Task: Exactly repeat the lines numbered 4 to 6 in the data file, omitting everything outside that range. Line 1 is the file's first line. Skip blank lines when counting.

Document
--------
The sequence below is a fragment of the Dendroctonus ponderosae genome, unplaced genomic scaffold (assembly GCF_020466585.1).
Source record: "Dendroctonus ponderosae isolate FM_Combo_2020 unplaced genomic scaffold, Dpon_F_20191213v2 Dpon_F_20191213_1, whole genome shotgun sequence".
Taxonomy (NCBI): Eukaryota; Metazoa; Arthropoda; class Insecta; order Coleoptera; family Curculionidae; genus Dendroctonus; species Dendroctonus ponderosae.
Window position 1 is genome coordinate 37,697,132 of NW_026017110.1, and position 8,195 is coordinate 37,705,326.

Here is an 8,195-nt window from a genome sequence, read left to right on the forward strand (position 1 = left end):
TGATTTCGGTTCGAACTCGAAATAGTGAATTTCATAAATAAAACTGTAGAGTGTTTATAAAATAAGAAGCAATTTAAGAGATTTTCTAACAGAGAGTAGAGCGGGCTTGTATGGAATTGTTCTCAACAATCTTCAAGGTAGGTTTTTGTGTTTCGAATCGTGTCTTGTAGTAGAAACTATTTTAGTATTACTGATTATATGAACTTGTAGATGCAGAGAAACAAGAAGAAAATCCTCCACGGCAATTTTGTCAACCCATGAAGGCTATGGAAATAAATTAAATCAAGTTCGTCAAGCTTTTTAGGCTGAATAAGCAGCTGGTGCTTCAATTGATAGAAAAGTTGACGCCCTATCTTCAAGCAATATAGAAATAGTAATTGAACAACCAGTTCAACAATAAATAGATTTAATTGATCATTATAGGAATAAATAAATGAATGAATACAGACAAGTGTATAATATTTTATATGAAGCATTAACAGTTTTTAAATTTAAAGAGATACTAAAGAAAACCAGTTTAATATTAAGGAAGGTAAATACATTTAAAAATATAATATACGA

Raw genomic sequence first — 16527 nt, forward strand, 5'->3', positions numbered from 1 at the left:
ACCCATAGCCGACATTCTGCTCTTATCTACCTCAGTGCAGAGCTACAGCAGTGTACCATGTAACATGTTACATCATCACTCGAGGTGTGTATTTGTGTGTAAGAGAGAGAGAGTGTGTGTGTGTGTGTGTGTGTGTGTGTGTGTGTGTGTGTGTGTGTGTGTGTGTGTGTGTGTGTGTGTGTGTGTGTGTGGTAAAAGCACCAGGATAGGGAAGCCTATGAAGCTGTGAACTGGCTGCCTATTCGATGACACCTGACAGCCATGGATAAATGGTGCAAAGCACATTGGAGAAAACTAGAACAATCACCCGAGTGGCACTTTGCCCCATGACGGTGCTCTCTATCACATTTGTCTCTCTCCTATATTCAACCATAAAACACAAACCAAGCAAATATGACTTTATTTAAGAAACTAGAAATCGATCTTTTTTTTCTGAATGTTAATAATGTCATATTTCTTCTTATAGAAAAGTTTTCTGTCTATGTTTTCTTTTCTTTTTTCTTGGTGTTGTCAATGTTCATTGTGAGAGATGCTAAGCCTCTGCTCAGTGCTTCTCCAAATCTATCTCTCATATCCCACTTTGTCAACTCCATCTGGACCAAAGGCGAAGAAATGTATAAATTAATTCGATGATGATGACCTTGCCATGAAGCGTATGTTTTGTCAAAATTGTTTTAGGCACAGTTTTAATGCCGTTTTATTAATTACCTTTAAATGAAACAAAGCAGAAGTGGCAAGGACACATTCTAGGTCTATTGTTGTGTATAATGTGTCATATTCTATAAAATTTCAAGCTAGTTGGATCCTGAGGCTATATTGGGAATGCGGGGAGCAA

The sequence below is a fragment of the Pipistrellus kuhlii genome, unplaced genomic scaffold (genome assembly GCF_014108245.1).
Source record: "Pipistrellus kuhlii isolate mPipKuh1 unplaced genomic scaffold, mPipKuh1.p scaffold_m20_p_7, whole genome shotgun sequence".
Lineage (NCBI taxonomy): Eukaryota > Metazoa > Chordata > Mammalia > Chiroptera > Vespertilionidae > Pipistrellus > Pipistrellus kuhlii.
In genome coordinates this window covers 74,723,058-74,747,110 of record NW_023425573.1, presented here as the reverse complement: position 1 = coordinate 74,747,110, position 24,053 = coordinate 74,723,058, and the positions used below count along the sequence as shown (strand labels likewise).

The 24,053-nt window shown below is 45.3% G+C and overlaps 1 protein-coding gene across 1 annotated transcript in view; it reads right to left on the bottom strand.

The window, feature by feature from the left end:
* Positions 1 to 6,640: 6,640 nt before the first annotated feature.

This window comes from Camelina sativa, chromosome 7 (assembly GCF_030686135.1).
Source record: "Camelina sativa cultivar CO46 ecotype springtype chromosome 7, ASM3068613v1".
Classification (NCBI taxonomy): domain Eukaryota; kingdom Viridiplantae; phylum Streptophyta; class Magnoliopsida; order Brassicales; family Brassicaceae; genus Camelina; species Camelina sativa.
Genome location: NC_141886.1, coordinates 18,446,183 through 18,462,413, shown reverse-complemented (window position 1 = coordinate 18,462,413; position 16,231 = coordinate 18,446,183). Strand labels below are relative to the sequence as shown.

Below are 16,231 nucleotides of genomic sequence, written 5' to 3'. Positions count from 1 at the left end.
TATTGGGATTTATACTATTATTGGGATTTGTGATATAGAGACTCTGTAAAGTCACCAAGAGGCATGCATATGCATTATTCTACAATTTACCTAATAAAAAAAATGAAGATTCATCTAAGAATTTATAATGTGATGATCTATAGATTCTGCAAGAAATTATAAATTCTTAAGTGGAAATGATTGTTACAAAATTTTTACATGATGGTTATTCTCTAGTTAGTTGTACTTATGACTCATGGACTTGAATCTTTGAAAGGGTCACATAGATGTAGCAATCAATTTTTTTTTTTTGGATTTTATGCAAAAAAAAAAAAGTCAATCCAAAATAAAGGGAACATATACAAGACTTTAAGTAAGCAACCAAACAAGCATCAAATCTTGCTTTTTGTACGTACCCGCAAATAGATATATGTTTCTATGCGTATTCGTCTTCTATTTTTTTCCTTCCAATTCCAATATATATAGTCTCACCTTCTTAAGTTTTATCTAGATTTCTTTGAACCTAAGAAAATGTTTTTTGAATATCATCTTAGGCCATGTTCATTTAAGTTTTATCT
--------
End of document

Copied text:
Window position 1 is genome coordinate 37,697,132 of NW_026017110.1, and position 8,195 is coordinate 37,705,326.

Here is an 8,195-nt window from a genome sequence, read left to right on the forward strand (position 1 = left end):
TGATTTCGGTTCGAACTCGAAATAGTGAATTTCATAAATAAAACTGTAGAGTGTTTATAAAATAAGAAGCAATTTAAGAGATTTTCTAACAGAGAGTAGAGCGGGCTTGTATGGAATTGTTCTCAACAATCTTCAAGGTAGGTTTTTGTGTTTCGAATCGTGTCTTGTAGTAGAAACTATTTTAGTATTACTGATTATATGAACTTGTAGATGCAGAGAAACAAGAAGAAAATCCTCCACGGCAATTTTGTCAACCCATGAAGGCTATGGAAATAAATTAAATCAAGTTCGTCAAGCTTTTTAGGCTGAATAAGCAGCTGGTGCTTCAATTGATAGAAAAGTTGACGCCCTATCTTCAAGCAATATAGAAATAGTAATTGAACAACCAGTTCAACAATAAATAGATTTAATTGATCATTATAGGAATAAATAAATGAATGAATACAGACAAGTGTATAATATTTTATATGAAGCATTAACAGTTTTTAAATTTAAAGAGATACTAAAGAAAACCAGTTTAATATTAAGGAAGGTAAATACATTTAAAAATATAATATACGA